What If You Don’t Qualify for a Roth IRA?

Roth IRA Blog

Many people view a Roth IRA as the end-all-be-all solution to retirement savings. Then, when their income grows, and they phase out of being able to contribute to a Roth IRA, they’re left feeling lost and frustrated.

How in the world am I supposed to save for retirement in a tax-efficient way now?

The good news is that you can still save for retirement and mitigate the impact of taxes on both your savings and your current income. You have a wide range of options, but I want to cover two big ones here:

    1. Using a Roth 401(k).
    2. Rolling over your 401(k) to a Roth IRA.

Ready? Let’s dive in.

Roth 401(k) Option

A Roth 401(k) marries elements of a traditional 401(k) and a Roth IRA. As is the case with a traditional 401(k), there are no income limitations, and you have a higher contribution limit ($19,000 in 2019, plus an additional $6,000 if you’re age 50 or older). However, like a Roth IRA, all contributions are after-tax, which means that you’re able to make qualified withdrawals from the account during retirement tax-free.

Many people flock to the Roth 401(k) for this reason. It feels like a best-of-both-worlds type of solution. In some ways, it is. There are a lot of positive benefits to funneling money into a Roth 401(k). However, if you’re contributing to a Roth 401(k) through your employer, it has the potential to hit your cash flow in a big way. Because contributions are after-tax, you’ll be seeing less money in your paycheck (because more of it will go to the IRS for taxes), and you’ll still be contributing to the account on top of that which lowers your paycheck even more. If your budget can withstand this type of hit, the Roth 401(k) can have a lot of benefits and tax-efficient withdrawal strategies during retirement.

Regular 401(k) Option + Roll-Over

Did you know that many employers allow you to make after-tax contributions to your 401(k)? This is the other way that people can potentially circumvent the Roth IRA phase-out income range without contributing to a Roth 401(k).

The 2019 contribution limit to a 401(k) is $19,000 of pre-tax funds. However, the total “cap” is $56,000. This includes pre-tax contributions, salary deferrals, employer contributions, and after-tax contributions. That’s right – you could potentially contribute tens of thousands of dollars more to your traditional workplace 401(k) after-tax.

When you retire or choose to roll over your 401(k) after a job change, you can choose for the funds to be rolled over to multiple locations. For example, your pre-tax funds in a 401(k) may be best served in a Traditional IRA to keep growing pre-tax. However, your after-tax contributions to a 401(k) can be rolled over to a Roth IRA – which you can then take qualified withdrawals from tax-free during retirement. In this way, using a one-time rollover of your 401(k), you can still contribute to a Roth IRA even if your salary technically bars you from opening and contributing to one on your own.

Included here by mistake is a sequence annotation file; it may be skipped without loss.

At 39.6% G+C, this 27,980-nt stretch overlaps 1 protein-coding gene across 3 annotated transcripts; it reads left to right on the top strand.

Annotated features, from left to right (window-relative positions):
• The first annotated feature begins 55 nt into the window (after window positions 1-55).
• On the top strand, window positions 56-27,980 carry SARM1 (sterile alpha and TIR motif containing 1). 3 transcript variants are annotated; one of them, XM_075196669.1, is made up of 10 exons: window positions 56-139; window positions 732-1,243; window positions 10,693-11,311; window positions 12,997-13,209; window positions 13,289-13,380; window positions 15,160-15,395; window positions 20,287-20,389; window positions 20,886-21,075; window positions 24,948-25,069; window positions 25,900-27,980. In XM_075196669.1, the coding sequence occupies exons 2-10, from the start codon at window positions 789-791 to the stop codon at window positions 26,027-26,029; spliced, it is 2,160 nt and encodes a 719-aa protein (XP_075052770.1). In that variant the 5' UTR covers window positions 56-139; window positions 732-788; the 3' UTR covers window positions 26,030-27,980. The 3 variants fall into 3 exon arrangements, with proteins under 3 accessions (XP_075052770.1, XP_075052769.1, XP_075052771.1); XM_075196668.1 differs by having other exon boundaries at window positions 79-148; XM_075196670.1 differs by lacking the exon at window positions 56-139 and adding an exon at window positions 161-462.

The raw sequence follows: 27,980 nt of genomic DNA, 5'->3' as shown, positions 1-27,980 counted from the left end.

According to the IRS, you can also opt to dissect your 401(k) even further during the rollover process. You have the option to roll your pre-tax contributions to a Traditional IRA, the earnings on your after-tax contributions to the same Traditional IRA, and your after-tax contributions (principal-only) to a Roth IRA. This can help to save you even more in capital gains tax during the rollover if that’s your goal.

Keep Funding Your 401(k) With Pre-Tax Contributions

Remember: just because Roth-style accounts have benefits during retirement doesn’t mean you shouldn’t still contribute pre-tax funds to your 401(k). By doing so, you’re able to continue to receive the tax deduction now for contributing to a 401(k) plan. You’re also offering yourself an additional way to build a retirement income strategy during retirement. Diversifying your tax strategy isn’t a bad idea – and it can benefit you both now when you go to file your taxes, and during retirement when you’re looking to mitigate the impact of taxes on your distributions.

The Bottom Line: You Have Options

There are several different ways to save for retirement and reduce the impact that taxes have on your wealth. The key is to have a strategy that leverages savings tools in a way that works best for your unique goals – both now and in the future. Do you want to talk about your retirement savings goals? Schedule a consultation with me today. I’d love to help you go over your strategy and build a unique plan that puts you on the path toward a fulfilling (and tax-efficient) retirement.

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Russ Thornton
Russ Thornton
Hi there! I'm Russ, and I help women in their 50s and 60s achieve and maintain their desired lifestyle leading up to and throughout their retirement years. Imagine being able to look forward to a comfortable and confident financial future...
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